Tom Aikens is no ordinary chef: having racked up two Michelin stars by the time he was just 26 years old, he’s a true innovator in the culinary world. It takes some very specific skills to forge a small empire of restaurants under your own name, and to keep your fingers in all the right pies. As Tom’s latest venue opens at St Katharine Docks, Al Gordon finds out more.
“Being a success in anything is all about having a goal and aspirations,” Aikens says. “Fundamentally, it comes down to hard work and believing in what you’re doing and where you’re going – nothing in this world is handed to you on a plate.”
Aikens’s career trajectory is dizzying. Ambitious since childhood, with his father and grandfather in the wine business, he and his identical twin brother, Rob – also now a chef – were immersed in the foodie scene from an early age. At just 12 years old, Aikens decided to be a chef, and claims “by the age of 16 I had set myself a ten year plan to have a Michelin star or at least to be known at 26… that was my goal.” Despite his parents’ reservations about his career choice (there wasn’t much in the way of artisan eateries in East Anglia back then), it was a goal he easily achieved. After attending culinary college alongside his twin, Aikens spent a determined three months under David Cavalier at Cavalier’s to gain experience.
Aikens transitioned to the Capital Hotel in London under Philip Britten before working as chef de partie at Pierre Koffmann's La Tante Claire. Moving ranks once again to become sous chef at Pied à Terre, he then crossed the channel to work at the three-Michelin-starred Joël Robuchon in Paris and Gerard Boyer's Les Crayères in Reims.
Constantly striving to hone his considerable talent (these are, after all, eminent names to have on a cv), Aikens explains that those two years working in French kitchens “influenced my style of cooking and the way that I eat”.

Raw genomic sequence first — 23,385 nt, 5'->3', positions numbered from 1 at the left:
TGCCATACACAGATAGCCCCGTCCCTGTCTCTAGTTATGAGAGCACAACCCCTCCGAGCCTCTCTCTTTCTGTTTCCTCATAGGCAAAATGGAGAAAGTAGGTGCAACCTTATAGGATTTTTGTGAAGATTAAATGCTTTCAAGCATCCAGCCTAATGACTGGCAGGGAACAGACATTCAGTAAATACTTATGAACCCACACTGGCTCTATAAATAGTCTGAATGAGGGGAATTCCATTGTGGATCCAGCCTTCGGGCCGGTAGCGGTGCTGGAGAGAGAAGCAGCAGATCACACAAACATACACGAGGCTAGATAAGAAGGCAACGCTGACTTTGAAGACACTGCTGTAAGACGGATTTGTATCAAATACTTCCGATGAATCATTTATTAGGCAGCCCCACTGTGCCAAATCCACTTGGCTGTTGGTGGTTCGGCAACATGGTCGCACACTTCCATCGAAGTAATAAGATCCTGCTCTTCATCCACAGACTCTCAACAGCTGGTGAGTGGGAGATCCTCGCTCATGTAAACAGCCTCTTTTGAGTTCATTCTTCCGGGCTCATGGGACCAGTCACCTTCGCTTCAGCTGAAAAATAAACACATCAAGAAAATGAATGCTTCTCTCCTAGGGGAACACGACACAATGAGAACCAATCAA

Today, he still enjoys time spent on the continent, and his latest project, working with Walker’s new Market Deli crisps range, has seen him travelling far and wide sampling potential ingredients. He’s been to Italy to source the very best balsamic vinegar, of course, but also toured England: visiting Evesham for their tomatoes and Cornwall for its Cheddar cheese, for example.
“As a chef, I find seasonal produce very important, and this mirrors what the Market Deli range is doing,” he says. Over the course of his career he’s obviously been in contact with many different suppliers, and has seen relationships between suppliers and restaurants develop to better cater for seasonal produce. “I can say that 20 years ago when I was first starting out, suppliers in the UK weren’t really of the quality we had in other parts of Europe – that’s definitely changed in the last decade.”
Aikens returned to England to run Pied à Terre as head chef, but left after allegedly ‘branding’ a kitchen assistant with a hot palette knife. We don’t speak of this. Since then, he’s worked as Andrew Lloyd Webber’s private chef, and has opened up several of his own eponymously named restaurants – but the drama hasn’t stopped.
His eco-friendly chippie, Tom's Place, fell into dispute with local authorities, and with the collapse of other various ventures, his debts quickly built up. Tom’s Place had barely been trading for six months. “It was a disaster,” he once said of it, with characteristic honesty. Today, though, he has overcome his financial struggles and the Aikens Empire is going strong.
London is now home to Tom’s Terrace, Tom’s Deli and Tom’s Kitchen, and the man himself says that, when it comes to restaurants across the UK, “the imagination of food has really taken a hold of people’s lives.”
With talk turned to the current London foodie scene, Aikens stresses that a passion for cooking has become a mainstream talking point – “the public loves to get involved with food, eating out or watching a cookery show” – and that the British culinary scene has exploded.
Today’s restaurants have “come on leaps and bounds,” and Norfolk-born Aikens is “a very firm believer that the products and produce supplied and grown in the UK is good, if not better, than anywhere else.” He cites his home county as an example, observing that in Norfolk and Suffolk “you get a lot of shellfish, crabs, lobsters from the North Sea, as well as very well-known potatoes, tomatoes, and asparagus.”
He’s an avid sportsman with a great passion for cycling, although one wonders how he makes space in his life. An average day starts with a 6.30am alarm – “my two little girls are always up by 7.30am anyway” – and he works sometimes till 2am. Even so, he still finds time to improve his craft at home. “I make all my daughters’ food – although as they’re young it’s mostly puréed,” he laughs.
When it comes to catering for the grown-ups at home, he’s very much a one-pot man. “Something with the least amount of mess. Anything from a slowly roasted joint to stew, to a casserole or a shepherd’s pie.”
With his top treat “a nice and simple Sunday roast with friends and family,” it seems that, despite his reputation, Tom Aikens is a surprisingly easy man to please.